Migrants fear EU doors will close in wake of attack
Thousands still arriving in EU each day from violence-wracked countries
Hungarian special force police officers inspects the rucksack of a migrant as a Slovenian police officer looks on at a registration camp on the Slovenian side of the Croatian-Slovenian border. Photograph: Gyorgy Varga/EPA
Thousands of migrants continue to reach Europe each day, but many fear the Paris attacks have wrecked their hopes of a new life, as states across the continent seek to counter fears that would-be terrorists are arriving as refugees.
Balkan states have confirmed a passport found near the body of one of the Paris attackers was carried by an asylum seeker who crossed the region last month, ramping up security concerns over Europe’s refugee crisis.
It is not clear whether what appears to be a Syrian passport is genuine – the trade in fake travel documents is booming – but Friday’s carnage added grim urgency to the debate over how the EU should handle an expected one million new arrivals this year.
Fuel for hatred
“I think this will be very bad for us. I think we’ll be deported,” said Khodor Singer (25) from Lebanon, at a transit camp in Dobova, Slovenia, yesterday. “Most people think with the mainstream, and look for those who it’s easiest to accuse. People are scared in Europe now, and that’s a big problem for us.”
Singer and his cousin, Mohammed Srougi, left Beirut before at least 44 people were killed last week in a double bombing in the city, for which Islamic State claimed responsibility. “We have had terrible attacks at home too, before Paris. We know what it’s like,” said Srougi (25).
“I hope people in Europe understand that what happened in Paris is not about Muslims or Christians. These people are terrorists – not all Muslims are like that.”
Waiting alongside the Lebanese cousins and dozens of other people in the camp was Mohammed from Somalia, who said he wanted to reach England and then have his wife and seven children join him.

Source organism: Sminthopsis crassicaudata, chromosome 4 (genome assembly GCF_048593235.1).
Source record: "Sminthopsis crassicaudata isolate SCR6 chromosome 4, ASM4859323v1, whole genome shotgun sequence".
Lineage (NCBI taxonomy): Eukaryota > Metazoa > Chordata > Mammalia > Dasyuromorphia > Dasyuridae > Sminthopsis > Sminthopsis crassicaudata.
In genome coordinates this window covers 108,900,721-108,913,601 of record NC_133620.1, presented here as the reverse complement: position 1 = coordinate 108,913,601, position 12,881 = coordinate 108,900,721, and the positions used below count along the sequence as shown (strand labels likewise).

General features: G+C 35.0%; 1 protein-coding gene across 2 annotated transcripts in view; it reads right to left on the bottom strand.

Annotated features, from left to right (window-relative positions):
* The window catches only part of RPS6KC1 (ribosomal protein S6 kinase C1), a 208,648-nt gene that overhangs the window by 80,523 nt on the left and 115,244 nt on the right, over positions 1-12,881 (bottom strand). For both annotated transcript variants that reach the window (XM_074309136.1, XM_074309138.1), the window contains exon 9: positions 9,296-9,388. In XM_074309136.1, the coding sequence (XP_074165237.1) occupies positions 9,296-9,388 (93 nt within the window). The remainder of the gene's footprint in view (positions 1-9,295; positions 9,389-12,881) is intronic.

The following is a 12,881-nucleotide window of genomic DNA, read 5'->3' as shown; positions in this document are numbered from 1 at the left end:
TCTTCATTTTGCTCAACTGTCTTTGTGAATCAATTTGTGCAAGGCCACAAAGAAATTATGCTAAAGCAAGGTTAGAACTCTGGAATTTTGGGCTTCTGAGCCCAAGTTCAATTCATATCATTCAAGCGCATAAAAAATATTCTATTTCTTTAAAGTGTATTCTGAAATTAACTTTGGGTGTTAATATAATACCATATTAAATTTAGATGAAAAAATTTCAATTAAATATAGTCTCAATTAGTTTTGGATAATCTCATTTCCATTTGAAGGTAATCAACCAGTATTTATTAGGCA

However, the Paris atrocity has dramatically strengthened the case of states that oppose a German-led policy of open borders and distribution of refugees around the EU according to quotas.
“We’ll accept [refugees only] if we have security guarantees. This is a key condition, and today a question mark has been put next to it all around Europe,” said Konrad Szymanski, who became Poland’s European affairs minister in a new right-wing government yesterday.
Slovak prime minister Robert Fico said yesterday close monitoring of Muslim refugees was essential because “virtually every time there has been a terrorist attack, representatives of the Muslims were responsible.”
Even in Germany, the mood seems to be shifting.
“The days of uncontrolled immigration and illegal entry can’t continue just like that,” said Markus Soeder, finance minister of Bavaria, the region through which most asylum seekers arrive in Germany.
“Paris changes everything,” he added.
In Croatia’s Slavonski Brod transit camp last weekend, Syrian refugees urged Europe to unite against Islamic State – but keep its doors open to refugees.
“This is why we left our home, because of these killers,” said Farid from Deir-al-Zor, referring to Islamic State by an alternative name of Daesh. “Now in Europe too, it destroys,” he added. “But Europe is strong – it must kill Daesh.”